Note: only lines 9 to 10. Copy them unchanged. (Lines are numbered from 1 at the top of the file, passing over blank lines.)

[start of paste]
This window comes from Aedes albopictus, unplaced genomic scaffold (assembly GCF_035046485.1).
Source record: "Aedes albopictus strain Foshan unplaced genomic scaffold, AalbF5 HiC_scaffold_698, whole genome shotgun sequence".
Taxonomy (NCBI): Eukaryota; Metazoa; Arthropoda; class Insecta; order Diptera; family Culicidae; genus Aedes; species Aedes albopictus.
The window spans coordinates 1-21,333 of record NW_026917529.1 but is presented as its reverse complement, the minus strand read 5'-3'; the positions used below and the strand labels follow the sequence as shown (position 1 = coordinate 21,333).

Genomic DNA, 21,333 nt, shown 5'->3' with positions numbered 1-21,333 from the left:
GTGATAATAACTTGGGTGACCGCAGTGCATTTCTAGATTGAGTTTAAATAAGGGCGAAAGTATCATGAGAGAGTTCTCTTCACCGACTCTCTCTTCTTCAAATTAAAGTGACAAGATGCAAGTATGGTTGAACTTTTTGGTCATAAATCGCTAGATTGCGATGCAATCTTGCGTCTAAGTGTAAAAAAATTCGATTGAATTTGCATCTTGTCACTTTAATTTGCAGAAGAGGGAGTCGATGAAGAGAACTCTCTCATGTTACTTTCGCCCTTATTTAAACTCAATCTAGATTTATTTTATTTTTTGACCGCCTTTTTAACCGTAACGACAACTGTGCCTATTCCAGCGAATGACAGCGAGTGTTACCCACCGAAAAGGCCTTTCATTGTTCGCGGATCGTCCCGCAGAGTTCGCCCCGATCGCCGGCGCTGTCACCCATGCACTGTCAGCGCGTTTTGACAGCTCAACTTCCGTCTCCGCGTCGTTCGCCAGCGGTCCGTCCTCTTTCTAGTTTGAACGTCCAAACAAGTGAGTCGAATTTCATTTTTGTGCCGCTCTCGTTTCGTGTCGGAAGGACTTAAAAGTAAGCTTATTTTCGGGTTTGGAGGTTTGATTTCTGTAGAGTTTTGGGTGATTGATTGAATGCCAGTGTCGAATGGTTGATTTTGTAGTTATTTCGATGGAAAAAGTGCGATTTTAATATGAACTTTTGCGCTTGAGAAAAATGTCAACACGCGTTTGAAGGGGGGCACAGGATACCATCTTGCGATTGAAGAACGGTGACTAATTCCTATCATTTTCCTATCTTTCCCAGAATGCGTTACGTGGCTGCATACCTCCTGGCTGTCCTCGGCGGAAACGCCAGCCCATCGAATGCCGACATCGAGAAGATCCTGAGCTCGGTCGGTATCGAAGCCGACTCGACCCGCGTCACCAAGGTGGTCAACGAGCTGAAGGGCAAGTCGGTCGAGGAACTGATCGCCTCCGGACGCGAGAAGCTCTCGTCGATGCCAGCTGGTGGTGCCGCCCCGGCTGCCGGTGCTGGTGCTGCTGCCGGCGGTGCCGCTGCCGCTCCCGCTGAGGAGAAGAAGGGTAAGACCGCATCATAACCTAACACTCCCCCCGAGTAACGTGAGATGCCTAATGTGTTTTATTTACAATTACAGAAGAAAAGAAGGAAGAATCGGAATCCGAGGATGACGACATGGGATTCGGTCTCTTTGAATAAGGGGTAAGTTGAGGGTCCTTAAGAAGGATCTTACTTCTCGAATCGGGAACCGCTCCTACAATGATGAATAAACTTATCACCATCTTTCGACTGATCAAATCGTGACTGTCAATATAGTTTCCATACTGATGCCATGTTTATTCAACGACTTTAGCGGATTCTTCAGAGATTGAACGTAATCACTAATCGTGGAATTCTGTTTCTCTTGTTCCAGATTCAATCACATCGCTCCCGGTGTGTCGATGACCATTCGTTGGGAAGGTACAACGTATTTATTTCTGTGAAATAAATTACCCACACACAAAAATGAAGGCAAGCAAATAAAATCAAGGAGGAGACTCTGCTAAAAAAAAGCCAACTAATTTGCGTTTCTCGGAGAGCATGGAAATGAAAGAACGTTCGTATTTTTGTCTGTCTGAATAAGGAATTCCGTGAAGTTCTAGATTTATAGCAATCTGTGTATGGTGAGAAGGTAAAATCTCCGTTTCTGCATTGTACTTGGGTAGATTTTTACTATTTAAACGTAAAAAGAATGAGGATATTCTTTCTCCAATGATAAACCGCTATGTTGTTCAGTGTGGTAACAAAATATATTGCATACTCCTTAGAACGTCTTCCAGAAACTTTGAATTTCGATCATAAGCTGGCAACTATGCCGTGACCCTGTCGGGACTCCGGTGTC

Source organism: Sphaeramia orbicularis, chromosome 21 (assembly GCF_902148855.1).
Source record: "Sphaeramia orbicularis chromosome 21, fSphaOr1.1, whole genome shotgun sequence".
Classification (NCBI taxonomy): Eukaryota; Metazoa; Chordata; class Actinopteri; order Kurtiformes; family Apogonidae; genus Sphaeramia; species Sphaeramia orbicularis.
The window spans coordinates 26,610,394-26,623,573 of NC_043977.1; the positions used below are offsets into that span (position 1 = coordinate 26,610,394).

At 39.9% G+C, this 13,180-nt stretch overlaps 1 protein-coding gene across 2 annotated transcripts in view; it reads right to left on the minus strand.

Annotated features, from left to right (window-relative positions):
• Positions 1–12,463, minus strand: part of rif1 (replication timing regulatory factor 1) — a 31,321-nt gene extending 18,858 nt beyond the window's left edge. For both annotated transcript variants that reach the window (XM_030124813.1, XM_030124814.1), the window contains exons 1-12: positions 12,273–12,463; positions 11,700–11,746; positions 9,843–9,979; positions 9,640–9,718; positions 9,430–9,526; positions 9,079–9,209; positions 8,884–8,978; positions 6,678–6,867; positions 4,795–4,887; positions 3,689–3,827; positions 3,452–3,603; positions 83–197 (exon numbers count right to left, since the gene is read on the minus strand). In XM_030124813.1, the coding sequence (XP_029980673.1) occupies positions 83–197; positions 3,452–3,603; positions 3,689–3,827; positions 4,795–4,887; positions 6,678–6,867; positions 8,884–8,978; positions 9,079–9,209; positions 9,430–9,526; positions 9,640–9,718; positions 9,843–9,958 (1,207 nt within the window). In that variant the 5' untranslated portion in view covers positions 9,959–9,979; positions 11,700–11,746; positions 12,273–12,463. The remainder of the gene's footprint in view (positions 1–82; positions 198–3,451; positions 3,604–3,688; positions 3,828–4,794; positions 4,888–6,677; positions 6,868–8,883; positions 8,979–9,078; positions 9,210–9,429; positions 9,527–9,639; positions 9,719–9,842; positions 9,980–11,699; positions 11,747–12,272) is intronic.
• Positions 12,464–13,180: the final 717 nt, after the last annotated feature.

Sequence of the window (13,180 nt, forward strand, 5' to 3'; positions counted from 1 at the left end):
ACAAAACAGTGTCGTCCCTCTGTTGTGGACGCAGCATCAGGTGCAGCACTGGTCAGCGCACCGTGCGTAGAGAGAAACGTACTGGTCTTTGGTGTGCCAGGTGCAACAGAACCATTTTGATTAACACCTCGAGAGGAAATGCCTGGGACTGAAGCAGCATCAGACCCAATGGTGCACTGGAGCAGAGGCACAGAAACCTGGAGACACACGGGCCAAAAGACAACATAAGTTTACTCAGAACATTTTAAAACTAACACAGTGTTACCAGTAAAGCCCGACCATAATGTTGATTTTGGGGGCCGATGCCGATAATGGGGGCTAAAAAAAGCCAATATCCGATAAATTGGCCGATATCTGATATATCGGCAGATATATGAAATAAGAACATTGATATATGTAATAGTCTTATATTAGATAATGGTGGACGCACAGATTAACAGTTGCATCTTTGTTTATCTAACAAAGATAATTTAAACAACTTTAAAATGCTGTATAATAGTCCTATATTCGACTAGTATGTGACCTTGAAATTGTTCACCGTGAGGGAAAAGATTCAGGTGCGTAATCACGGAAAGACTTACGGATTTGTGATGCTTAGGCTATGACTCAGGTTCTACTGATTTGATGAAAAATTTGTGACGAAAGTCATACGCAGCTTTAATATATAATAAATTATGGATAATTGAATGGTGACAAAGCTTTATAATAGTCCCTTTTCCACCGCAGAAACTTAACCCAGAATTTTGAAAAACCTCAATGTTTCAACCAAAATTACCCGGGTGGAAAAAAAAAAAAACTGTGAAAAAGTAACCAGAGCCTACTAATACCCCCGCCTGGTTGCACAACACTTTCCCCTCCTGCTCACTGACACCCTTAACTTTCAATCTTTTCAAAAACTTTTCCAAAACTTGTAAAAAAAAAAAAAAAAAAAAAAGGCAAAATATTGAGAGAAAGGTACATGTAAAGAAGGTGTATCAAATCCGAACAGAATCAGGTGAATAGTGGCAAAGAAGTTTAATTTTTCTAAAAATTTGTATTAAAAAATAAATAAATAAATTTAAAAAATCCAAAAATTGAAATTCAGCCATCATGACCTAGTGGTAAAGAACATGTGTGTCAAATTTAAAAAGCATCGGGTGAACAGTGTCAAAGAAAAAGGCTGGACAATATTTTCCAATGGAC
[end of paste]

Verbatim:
Classification (NCBI taxonomy): Eukaryota; Metazoa; Chordata; class Actinopteri; order Kurtiformes; family Apogonidae; genus Sphaeramia; species Sphaeramia orbicularis.
The window spans coordinates 26,610,394-26,623,573 of NC_043977.1; the positions used below are offsets into that span (position 1 = coordinate 26,610,394).